I'm saying that this law has a pre-writ limit that is sufficiently short so that it minimizes that concern.
    Right. The concern exists but perhaps it's been minimized.
    I'll just step back for my final moment here to the responsibility of social media agencies. I want to get this testimony right, both with respect to ads—using the social media platforms and the search engine platforms—and how certain news is brought forward, particularly on the search side of things. Do you have any concerns? This bill does not address much of that at all. The way Canadians receive their news now is not how they did 30 years ago, and the algorithms built into the search engines and the social media searches have a bias built within them. I don't mean that in a negative way, but certain news is going to come to me that isn't going to come to you or to another Canadian.
    Do you think there needs to be more understanding of how that all works, for us as legislators and for you as somebody who runs our elections?
    Absolutely. However, this goes well beyond the issue of elections. It's a much larger problem than elections. It's a problem of great magnitude, and we've seen it in other countries, like Burma, where some terrible things have been happening because social media is basically the only way they get their news. There are some biases, as you say.
    It's a very large problem. It's one that needs to be taken seriously, but it goes well beyond the electoral mandate.
    Thank you.
    We've finished our regular round. Does anyone have any urgent questions before we go into our other business?
    Mr. Simms, go ahead.
    I want to follow up on what Mr. Cullen talked about. In the context of social media, I think the question is very pertinent to this, in the sense of how people get their news. Now it comes from different channels, and obviously.... It's not so much different channels as the fact that, as Mr. Cullen pointed out, the news you get isn't the same news I have access to. It may be based on usage. It may be based on past searches and so on.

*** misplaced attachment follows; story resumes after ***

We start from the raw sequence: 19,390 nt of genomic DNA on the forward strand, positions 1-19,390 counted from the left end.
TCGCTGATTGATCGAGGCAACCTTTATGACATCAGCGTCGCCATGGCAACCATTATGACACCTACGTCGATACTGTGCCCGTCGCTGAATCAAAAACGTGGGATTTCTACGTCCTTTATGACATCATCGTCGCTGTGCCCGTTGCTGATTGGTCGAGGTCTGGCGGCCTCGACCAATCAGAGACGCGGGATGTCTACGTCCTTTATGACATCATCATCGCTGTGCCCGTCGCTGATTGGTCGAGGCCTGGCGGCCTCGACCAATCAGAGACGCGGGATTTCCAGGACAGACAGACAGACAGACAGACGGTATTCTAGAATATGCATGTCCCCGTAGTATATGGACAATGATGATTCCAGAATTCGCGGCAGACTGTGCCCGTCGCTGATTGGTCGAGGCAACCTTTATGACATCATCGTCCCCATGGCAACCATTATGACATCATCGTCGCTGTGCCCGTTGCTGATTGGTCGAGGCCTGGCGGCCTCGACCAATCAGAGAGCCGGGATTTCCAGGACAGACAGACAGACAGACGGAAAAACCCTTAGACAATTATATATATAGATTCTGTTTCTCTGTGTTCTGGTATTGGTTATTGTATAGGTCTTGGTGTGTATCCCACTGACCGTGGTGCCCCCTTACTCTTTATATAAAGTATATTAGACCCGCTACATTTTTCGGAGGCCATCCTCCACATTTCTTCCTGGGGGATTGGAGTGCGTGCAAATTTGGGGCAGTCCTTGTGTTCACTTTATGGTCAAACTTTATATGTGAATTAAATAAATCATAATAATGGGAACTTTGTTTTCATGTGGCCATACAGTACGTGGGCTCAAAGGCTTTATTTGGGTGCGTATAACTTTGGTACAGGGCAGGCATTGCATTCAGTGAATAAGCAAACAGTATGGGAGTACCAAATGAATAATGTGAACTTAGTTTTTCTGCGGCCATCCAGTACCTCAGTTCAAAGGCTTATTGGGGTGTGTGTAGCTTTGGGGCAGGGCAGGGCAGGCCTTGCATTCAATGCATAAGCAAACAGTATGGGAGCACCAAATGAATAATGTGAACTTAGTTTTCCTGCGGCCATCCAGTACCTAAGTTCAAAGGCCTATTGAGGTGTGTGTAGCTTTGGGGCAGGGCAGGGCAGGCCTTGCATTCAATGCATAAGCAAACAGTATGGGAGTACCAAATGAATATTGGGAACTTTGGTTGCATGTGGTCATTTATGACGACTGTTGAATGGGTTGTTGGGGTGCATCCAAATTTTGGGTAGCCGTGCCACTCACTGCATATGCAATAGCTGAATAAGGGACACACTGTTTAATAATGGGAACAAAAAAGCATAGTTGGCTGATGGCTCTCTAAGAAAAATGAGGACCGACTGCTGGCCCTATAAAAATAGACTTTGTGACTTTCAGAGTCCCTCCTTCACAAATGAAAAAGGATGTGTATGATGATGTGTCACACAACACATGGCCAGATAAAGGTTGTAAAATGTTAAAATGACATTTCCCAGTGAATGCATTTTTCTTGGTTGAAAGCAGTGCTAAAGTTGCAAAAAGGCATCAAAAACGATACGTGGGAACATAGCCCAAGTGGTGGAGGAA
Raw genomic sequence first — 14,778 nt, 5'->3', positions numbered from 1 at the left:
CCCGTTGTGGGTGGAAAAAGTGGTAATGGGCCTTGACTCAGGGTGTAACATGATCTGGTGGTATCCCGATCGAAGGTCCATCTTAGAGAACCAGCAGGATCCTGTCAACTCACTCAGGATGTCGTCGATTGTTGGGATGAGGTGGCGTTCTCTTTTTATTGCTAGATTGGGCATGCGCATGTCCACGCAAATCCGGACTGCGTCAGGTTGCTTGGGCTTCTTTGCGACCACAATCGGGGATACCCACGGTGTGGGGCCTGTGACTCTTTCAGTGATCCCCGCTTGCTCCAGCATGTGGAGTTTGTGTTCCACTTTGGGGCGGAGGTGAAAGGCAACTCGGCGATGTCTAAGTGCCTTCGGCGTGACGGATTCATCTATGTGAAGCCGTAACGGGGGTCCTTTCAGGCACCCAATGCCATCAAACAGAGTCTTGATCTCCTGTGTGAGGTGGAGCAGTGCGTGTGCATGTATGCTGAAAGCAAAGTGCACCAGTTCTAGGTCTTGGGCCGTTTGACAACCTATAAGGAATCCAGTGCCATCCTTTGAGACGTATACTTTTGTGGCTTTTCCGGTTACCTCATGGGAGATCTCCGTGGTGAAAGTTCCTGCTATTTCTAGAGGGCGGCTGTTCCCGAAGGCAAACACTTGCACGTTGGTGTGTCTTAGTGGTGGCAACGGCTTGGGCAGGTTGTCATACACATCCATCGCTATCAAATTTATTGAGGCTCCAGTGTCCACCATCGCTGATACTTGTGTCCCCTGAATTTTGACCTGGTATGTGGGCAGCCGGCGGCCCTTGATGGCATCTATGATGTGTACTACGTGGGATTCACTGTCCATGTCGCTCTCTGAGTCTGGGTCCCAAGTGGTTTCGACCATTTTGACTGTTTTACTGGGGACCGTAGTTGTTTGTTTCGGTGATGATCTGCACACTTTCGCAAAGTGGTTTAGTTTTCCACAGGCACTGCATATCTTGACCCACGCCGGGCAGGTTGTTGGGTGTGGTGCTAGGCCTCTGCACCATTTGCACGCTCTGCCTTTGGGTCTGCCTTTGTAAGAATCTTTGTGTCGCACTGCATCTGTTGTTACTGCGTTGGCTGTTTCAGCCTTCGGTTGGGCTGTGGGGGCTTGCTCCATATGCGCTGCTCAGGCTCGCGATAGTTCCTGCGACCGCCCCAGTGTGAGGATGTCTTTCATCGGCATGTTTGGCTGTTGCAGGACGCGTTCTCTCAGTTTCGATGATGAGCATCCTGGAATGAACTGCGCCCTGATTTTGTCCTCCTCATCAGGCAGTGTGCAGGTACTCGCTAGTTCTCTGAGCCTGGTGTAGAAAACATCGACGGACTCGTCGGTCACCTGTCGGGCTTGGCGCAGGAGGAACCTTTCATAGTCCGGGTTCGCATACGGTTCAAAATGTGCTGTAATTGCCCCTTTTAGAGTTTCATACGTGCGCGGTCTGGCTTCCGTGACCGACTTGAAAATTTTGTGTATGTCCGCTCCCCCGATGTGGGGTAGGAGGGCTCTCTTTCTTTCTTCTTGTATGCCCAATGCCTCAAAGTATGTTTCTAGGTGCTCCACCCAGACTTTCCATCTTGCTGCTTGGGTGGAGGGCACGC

Clause 61 talks about publishing false statements to affect election results. What's captured in here, obviously, is misinformation about citizenship, place of birth, education, professional qualifications and that sort of thing. It's just outright lying about another individual. How does this capture some of what Mr. Cullen is talking about, when it comes to social media? How are you going to police this in the new realm of social media?
    I think Mr. Cullen's concern was much broader than that.
    Sure. I'm trying to be more precise here.
    This is prohibiting a narrow scope of disinformation.
    Yes, but the arena is quite large.
    It is quite large. I invite anyone who's interested to read the report of the U.K. House of Commons Digital, Culture, Media and Sport Committee. On July 24, they published the first interim report on disinformation and fake news. It canvasses some of these issues and makes some recommendations.
    One of the areas we need to look at down the road is bringing a bit more transparency into the ads that are being posted on social media. Who is behind those ads?
    We already have some rules. Perhaps they can be improved over time. As I said, it's a complex issue and it goes beyond elections. Committees often do good work, and this is an example. I invite you to have a look at it.
    We've practically launched into a whole other study here. Nevertheless, I want to feel that there's a level of confidence that you can exercise some of your concerns about false statements during an election, in either the pre-writ or the writ period.


    My main responsibility is to make sure Canadians don't receive false information about when and how to register and vote. That's the core of my mandate.